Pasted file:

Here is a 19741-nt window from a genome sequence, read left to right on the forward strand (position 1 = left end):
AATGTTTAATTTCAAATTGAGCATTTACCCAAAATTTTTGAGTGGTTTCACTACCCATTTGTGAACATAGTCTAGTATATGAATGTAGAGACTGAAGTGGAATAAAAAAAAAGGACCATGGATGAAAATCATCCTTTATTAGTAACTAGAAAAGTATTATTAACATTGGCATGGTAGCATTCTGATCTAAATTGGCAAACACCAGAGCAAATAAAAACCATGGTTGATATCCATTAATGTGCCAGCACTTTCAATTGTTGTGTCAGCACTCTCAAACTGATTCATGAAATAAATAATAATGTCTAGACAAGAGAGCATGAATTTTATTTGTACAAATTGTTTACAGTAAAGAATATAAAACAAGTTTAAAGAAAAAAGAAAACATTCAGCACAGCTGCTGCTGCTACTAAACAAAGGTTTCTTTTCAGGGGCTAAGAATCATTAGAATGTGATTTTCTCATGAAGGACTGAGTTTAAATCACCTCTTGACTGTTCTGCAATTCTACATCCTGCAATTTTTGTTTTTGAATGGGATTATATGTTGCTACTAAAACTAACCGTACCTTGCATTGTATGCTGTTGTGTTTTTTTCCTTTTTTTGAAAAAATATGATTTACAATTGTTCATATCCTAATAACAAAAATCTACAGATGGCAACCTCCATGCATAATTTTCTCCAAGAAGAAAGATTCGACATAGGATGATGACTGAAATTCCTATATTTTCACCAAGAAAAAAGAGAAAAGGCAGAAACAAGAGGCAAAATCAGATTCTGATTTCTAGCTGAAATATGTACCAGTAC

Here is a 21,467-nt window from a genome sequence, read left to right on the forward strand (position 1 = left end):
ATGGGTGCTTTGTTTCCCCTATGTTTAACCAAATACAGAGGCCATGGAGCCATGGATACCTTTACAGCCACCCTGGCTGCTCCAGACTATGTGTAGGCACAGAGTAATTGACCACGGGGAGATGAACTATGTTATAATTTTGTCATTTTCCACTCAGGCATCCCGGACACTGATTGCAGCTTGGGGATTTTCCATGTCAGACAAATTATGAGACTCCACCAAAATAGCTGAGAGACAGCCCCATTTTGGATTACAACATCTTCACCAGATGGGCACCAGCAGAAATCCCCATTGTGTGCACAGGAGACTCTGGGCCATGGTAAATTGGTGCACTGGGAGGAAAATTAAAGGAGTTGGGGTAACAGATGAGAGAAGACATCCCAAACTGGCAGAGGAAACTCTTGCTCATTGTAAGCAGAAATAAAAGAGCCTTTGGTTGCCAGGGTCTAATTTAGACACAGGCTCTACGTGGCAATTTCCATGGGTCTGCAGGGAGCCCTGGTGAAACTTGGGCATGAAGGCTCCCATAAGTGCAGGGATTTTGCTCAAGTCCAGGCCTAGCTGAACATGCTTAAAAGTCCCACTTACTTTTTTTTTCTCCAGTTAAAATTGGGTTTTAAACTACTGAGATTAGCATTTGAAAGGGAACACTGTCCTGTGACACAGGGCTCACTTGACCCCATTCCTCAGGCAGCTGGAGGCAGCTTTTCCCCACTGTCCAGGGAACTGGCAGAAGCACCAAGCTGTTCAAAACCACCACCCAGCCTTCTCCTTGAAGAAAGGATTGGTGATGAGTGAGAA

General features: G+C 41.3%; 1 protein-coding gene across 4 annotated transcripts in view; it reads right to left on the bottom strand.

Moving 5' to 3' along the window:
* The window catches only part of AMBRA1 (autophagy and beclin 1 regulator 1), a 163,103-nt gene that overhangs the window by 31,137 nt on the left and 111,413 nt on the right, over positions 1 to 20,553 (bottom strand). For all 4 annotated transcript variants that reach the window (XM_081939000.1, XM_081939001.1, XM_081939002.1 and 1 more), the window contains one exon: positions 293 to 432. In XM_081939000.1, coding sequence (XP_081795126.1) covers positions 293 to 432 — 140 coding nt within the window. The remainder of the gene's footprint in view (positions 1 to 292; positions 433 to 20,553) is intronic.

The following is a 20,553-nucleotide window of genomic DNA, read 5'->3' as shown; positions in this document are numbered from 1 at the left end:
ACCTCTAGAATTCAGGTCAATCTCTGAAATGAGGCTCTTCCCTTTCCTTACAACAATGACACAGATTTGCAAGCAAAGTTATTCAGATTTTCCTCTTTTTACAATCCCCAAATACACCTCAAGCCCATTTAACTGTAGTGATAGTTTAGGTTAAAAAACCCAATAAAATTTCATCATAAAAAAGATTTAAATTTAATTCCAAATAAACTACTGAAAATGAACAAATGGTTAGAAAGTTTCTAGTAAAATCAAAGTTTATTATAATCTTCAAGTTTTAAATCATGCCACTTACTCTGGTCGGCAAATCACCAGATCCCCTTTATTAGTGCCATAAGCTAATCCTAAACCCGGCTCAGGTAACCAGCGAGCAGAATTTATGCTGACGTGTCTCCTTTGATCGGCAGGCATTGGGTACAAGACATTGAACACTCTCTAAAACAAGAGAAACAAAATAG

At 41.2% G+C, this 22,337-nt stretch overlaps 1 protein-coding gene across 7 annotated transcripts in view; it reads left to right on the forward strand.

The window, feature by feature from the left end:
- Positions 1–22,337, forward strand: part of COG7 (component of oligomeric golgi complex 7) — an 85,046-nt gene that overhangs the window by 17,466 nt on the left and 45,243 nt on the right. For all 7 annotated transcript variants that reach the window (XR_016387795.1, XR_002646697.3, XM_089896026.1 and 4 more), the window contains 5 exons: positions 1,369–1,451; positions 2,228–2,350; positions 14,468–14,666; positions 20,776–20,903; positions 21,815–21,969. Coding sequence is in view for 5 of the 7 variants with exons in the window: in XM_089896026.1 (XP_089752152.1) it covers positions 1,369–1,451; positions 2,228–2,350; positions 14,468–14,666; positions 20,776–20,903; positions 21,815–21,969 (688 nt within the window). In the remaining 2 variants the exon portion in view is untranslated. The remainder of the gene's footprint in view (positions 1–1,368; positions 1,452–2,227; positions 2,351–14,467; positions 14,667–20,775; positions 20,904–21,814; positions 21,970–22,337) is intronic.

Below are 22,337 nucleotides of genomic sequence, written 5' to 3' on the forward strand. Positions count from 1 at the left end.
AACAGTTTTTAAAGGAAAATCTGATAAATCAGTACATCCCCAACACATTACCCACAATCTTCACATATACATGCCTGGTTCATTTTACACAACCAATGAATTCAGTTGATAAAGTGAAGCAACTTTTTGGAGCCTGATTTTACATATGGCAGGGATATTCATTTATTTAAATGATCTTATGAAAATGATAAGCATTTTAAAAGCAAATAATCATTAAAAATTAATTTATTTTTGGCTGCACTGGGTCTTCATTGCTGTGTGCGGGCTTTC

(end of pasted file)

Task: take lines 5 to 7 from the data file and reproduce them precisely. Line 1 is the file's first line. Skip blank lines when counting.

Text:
General features: G+C 41.3%; 1 protein-coding gene across 4 annotated transcripts in view; it reads right to left on the bottom strand.

Moving 5' to 3' along the window:
* The window catches only part of AMBRA1 (autophagy and beclin 1 regulator 1), a 163,103-nt gene that overhangs the window by 31,137 nt on the left and 111,413 nt on the right, over positions 1 to 20,553 (bottom strand). For all 4 annotated transcript variants that reach the window (XM_081939000.1, XM_081939001.1, XM_081939002.1 and 1 more), the window contains one exon: positions 293 to 432. In XM_081939000.1, coding sequence (XP_081795126.1) covers positions 293 to 432 — 140 coding nt within the window. The remainder of the gene's footprint in view (positions 1 to 292; positions 433 to 20,553) is intronic.